Although the U.S. Supreme Court declined to take up the case, it is not likely that Davis would have succeeded in her request to be granted a legal exemption, even if she had been granted her day in the nation’s highest Court. While the First Amendment to the U.S. Constitution guarantees that “Congress shall make no law…prohibiting the Free Exercise [of religion],” a provision which has often led the U.S. Supreme Court to require accommodations for religious believers who are uniquely burdened by government requirements, Article VI of the U.S. Constitution also states that “Senators and Representatives,… Members of the several State Legislatures, and all executive and judicial Officers, both of the United States and of the several States, shall be bound by oath or affirmation, to support this Constitution.” Because she is a government actor, the Court would likely have ruled instead that Davis’s primary obligation was to uphold its own constitutional ruling. Legislatures have the ability to accommodate government officials who have religious objections to enforcing a law, but there is currently no Court precedent that would provide an automatic First Amendment exemption for an official seeking to avoid this responsibility.
In contrast, the Court has emphatically declared that civil law supersedes religious exercise. The first instance of this is seen in Reynolds v. United States (1878). In this case, George Reynolds argued that he should be exempted from the federal Morrill Anti-Bigamy Act because his Mormon religion required him to take multiple wives in order to remain in good standing with God. If he failed to commit polygamy, he would be punished by the church in this life and risk damnation in the next. As a result, he argued that he should be exempted from the Anti-Bigamy Act because it unduly burdened his constitutional right to freely practice his religion. In considering this claim, the Court acknowledged that the Constitution protects the right of religious believers to freely practice their faith. However, [what is “it” referring to?] the Court noted that if a person could be excused from every law that conflicted with her or his religious beliefs, the religion would become “superior to the law of the land, and, in effect, to permit every citizen to become a law unto himself. Government could exist only in name under such circumstances” (98 U.S. 167).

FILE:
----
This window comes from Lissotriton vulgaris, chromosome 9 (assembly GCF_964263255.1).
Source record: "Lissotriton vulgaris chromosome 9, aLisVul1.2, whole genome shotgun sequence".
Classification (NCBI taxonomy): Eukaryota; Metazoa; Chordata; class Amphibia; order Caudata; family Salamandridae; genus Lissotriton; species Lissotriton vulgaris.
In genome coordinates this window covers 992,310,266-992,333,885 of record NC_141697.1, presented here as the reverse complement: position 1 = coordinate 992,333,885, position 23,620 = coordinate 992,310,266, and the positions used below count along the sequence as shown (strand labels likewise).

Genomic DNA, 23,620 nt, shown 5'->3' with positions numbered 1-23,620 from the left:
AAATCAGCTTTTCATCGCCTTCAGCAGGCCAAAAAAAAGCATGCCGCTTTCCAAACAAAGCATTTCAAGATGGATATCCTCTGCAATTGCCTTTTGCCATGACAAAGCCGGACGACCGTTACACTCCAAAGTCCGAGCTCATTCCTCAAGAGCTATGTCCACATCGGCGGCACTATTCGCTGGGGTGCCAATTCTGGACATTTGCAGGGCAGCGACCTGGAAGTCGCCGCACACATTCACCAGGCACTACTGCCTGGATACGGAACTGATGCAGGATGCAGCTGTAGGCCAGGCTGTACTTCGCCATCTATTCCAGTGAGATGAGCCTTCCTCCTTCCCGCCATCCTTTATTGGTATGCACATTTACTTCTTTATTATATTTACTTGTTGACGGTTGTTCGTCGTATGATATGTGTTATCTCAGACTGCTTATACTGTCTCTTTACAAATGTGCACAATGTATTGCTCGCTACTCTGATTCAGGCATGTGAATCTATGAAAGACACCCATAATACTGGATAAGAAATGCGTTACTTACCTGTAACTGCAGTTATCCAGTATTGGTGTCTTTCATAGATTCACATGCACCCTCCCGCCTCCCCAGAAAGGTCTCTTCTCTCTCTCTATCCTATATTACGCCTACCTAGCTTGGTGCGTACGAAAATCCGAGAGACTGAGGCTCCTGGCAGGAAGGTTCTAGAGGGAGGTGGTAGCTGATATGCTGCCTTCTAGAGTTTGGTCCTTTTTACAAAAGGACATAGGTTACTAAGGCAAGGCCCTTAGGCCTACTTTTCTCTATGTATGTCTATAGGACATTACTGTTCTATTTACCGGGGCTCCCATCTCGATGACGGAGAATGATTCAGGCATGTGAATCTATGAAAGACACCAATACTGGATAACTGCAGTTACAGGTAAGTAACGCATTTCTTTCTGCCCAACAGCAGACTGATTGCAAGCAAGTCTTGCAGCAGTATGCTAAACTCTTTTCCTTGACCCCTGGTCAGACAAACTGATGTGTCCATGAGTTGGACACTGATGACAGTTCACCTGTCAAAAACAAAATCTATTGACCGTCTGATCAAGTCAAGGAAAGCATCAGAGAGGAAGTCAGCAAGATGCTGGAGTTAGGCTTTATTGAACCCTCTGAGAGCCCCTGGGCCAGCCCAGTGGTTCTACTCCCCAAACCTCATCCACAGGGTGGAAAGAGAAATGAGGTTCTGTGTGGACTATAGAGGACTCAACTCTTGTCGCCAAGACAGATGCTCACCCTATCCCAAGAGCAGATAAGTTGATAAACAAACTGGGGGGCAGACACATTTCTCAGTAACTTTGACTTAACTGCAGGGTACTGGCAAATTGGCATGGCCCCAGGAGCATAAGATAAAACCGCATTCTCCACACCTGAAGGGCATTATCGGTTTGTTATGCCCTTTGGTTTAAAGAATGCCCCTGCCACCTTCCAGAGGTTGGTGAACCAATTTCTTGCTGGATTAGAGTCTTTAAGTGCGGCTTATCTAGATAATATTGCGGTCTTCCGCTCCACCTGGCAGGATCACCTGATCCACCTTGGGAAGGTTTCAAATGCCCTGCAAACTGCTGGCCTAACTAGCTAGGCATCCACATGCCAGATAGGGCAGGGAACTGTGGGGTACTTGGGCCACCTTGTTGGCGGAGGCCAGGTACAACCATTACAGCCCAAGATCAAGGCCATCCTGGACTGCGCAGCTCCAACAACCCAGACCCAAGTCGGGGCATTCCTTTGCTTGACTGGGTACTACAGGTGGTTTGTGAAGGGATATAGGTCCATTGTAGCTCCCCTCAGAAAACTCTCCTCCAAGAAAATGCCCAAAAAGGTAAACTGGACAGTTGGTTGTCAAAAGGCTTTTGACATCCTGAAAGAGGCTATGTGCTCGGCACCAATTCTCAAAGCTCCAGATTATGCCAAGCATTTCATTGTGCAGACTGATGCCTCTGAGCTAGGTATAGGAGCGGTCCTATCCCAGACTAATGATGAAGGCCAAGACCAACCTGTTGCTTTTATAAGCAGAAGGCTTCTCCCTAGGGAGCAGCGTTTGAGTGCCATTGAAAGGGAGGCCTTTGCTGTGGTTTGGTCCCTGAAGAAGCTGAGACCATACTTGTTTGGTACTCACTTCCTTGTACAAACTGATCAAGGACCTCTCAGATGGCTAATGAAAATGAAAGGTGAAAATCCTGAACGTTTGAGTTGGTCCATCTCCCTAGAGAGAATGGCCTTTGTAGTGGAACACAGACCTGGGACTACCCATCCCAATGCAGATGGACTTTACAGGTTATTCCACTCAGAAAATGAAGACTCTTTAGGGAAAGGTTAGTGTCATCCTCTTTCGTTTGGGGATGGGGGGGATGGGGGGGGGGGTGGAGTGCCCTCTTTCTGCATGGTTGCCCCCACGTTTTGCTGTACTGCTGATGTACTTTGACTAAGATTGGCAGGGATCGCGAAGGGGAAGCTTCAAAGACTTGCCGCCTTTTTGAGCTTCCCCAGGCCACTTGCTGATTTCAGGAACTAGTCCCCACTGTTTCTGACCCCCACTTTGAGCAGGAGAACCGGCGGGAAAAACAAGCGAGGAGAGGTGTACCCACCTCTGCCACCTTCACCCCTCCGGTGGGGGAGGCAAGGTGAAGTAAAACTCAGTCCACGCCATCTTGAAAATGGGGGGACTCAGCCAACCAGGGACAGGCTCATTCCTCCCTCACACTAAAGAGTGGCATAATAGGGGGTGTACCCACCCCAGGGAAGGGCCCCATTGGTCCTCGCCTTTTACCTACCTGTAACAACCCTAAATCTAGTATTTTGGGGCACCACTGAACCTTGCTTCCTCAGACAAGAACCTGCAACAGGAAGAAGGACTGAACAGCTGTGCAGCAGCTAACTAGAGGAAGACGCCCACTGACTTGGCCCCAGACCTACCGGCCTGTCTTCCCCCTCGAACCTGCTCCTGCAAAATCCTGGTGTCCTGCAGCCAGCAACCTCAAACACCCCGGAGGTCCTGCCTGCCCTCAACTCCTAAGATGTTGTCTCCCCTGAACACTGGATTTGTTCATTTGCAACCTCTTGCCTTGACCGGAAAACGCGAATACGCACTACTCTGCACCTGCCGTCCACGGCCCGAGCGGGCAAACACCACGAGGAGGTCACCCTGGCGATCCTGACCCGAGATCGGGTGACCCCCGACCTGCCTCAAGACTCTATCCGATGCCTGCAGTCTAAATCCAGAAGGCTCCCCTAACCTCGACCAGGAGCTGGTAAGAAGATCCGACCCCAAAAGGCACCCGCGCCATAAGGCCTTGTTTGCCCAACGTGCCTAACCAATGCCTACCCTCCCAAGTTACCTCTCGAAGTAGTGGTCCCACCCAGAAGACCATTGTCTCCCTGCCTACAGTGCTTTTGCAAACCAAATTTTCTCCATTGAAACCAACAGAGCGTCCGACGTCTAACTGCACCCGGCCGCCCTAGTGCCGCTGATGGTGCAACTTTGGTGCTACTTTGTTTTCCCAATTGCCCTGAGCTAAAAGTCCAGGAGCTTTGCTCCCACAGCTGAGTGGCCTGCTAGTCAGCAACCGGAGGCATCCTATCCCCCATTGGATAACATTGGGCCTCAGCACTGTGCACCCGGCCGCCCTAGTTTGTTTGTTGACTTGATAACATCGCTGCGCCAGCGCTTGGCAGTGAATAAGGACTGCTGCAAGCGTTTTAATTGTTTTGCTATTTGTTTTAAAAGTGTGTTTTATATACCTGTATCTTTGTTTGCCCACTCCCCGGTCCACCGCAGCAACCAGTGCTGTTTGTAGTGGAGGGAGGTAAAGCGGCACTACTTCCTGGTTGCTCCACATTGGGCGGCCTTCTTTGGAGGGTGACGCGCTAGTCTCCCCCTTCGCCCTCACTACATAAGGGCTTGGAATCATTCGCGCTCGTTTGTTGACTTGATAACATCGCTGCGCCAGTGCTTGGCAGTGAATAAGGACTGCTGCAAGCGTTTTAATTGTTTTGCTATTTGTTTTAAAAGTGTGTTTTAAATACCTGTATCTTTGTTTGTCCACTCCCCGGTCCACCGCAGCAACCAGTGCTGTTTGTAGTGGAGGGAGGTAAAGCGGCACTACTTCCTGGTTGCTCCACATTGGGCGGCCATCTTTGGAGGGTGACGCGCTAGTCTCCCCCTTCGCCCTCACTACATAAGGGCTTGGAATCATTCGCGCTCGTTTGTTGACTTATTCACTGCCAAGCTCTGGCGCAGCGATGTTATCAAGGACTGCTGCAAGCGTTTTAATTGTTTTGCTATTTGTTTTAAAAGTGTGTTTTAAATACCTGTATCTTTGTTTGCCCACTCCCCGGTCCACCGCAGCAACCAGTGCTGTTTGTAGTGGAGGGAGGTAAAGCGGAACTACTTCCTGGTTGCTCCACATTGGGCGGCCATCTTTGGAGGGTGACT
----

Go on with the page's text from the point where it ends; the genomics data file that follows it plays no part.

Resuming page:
Nevertheless, in issuing rulings akin to giving “to Caesar what belongs to Caesar, and to God what belongs to God” (Mark 12:17), the Court has expanded protections for religious minorities so that they are often exempted from non-criminal laws. Today, for example, believers do not have to salute the flag (West Virginia State Board of Education v. Barnette, 319 U.S. 624, 1943); may be eligible for unemployment benefits if they cannot work on their Sabbath (Sherbert v. Verner, 374 U.S. 398, 1963); and may educate their teenagers at home, instead of sending them to school (Wisconsin v. Yoder, 406 U.S. 205, 1972). In addition, the Court has ruled that candidates for public office at the state level do not have to first declare a belief in God in order to be eligible for the position (Torcaso v. Watkins, 367 U.S. 488, 1961), nor are clergy banned from serving in public office (McDaniel v. Paty, 435 U.S. 618, 1978).
But, in other cases, the Court has declared that government may constrain private religious behavior, including that of public officials. Public school teachers, for example, may not lead students in corporate prayer (Engle v. Vitale, 370 U.S. 421, 1962); direct students in a daily Bible reading (School District of Abington Township, Pennsylvania v. Schempp, 374 U.S. 203, 1963); or teach Creationism as part of a science curriculum (Edwards v. Aguillard, 482 U.S. 578, 1987). In addition, clergy may not give an invocation at a public school gathering (Lee v. Weisman, 505 U.S. 577, 1992), and students may not use the school public address system to pray corporately before a football game (Santa Fe Independent School District v. Doe, 530 U.S. 290, 2000).
Finally, city officials may not erect a stand-alone nativity scene at Christmas (County of Allegheny v. ACLU, 492 U.S. 573, 1989), and public buildings may not feature displays of religious imagery if they are devoid of historical and/or cultural context (McCreary County v. American Civil Liberties Union of Kentucky, 545 U.S. 844, 2005). This latter case parallels a case in Alabama, wherein a federal district court ordered the removal of a granite monument of the Ten Commandments from the rotunda of the Alabama Judicial Building – a decision that Alabama Supreme Court judge Roy Moore refused to enforce. A state panel subsequently removed him office, but Moore remained unapologetic: “I cannot forsake my conscience. I will not neglect my duty. And I will never, never deny the God upon whom our laws and our country depend."
Disobedience among Christian public servants
Is this, then, what we can expect to see in an increasingly pluralistic and religiously diverse society? Will Christian believers who serve in public office increasingly refuse to comply with the law if they are not granted religious exceptions or when a policy violates their consciences? This is probably not likely, and, as a general rule, would be unwise.
Democratic regimes, imperfect though they may be, provide ample opportunities for Christians to choose likeminded leaders and to lobby officials to effect change. This means that few Christians today will find themselves having to subvert patently evil policies, as some had to do in Nazi Germany or what others did when slavery was legal in parts of the United States, prior to the Civil War. Moreover, the presumption is that faithful believers will obey the law rather than undermine it. The universal church still largely subscribes to the idea posited by St. Augustine that people are simultaneously citizens of Heaven as well as citizens of Earth, and that Christians cannot use their freedom in Christ to exempt themselves from submitting to the authority of earthly rulers, especially if they are an extension of the ruling authority themselves. As the Apostle Paul notes in Romans 13:1-2: